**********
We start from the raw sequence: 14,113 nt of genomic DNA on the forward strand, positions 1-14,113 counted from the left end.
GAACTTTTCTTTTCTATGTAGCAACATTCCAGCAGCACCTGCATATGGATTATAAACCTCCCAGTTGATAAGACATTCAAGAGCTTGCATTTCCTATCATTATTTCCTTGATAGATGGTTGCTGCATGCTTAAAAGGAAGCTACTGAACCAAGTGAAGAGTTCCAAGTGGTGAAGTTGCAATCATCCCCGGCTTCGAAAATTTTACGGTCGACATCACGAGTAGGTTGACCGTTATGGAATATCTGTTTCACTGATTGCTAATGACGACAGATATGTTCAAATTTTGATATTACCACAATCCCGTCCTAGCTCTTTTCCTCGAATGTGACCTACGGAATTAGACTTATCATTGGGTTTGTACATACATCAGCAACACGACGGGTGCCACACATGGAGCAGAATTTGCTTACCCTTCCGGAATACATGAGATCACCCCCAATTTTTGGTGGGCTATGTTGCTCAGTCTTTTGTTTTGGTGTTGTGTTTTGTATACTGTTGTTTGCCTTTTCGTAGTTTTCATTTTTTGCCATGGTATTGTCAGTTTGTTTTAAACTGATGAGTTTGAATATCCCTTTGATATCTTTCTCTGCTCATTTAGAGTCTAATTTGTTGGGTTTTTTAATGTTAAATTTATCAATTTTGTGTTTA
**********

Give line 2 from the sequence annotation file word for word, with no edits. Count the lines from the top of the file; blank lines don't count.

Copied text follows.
GAACTTTTCTTTTCTATGTAGCAACATTCCAGCAGCACCTGCATATGGATTATAAACCTCCCAGTTGATAAGACATTCAAGAGCTTGCATTTCCTATCATTATTTCCTTGATAGATGGTTGCTGCATGCTTAAAAGGAAGCTACTGAACCAAGTGAAGAGTTCCAAGTGGTGAAGTTGCAATCATCCCCGGCTTCGAAAATTTTACGGTCGACATCACGAGTAGGTTGACCGTTATGGAATATCTGTTTCACTGATTGCTAATGACGACAGATATGTTCAAATTTTGATATTACCACAATCCCGTCCTAGCTCTTTTCCTCGAATGTGACCTACGGAATTAGACTTATCATTGGGTTTGTACATACATCAGCAACACGACGGGTGCCACACATGGAGCAGAATTTGCTTACCCTTCCGGAATACATGAGATCACCCCCAATTTTTGGTGGGCTATGTTGCTCAGTCTTTTGTTTTGGTGTTGTGTTTTGTATACTGTTGTTTGCCTTTTCGTAGTTTTCATTTTTTGCCATGGTATTGTCAGTTTGTTTTAAACTGATGAGTTTGAATATCCCTTTGATATCTTTCTCTGCTCATTTAGAGTCTAATTTGTTGGGTTTTTTAATGTTAAATTTATCAATTTTGTGTTTA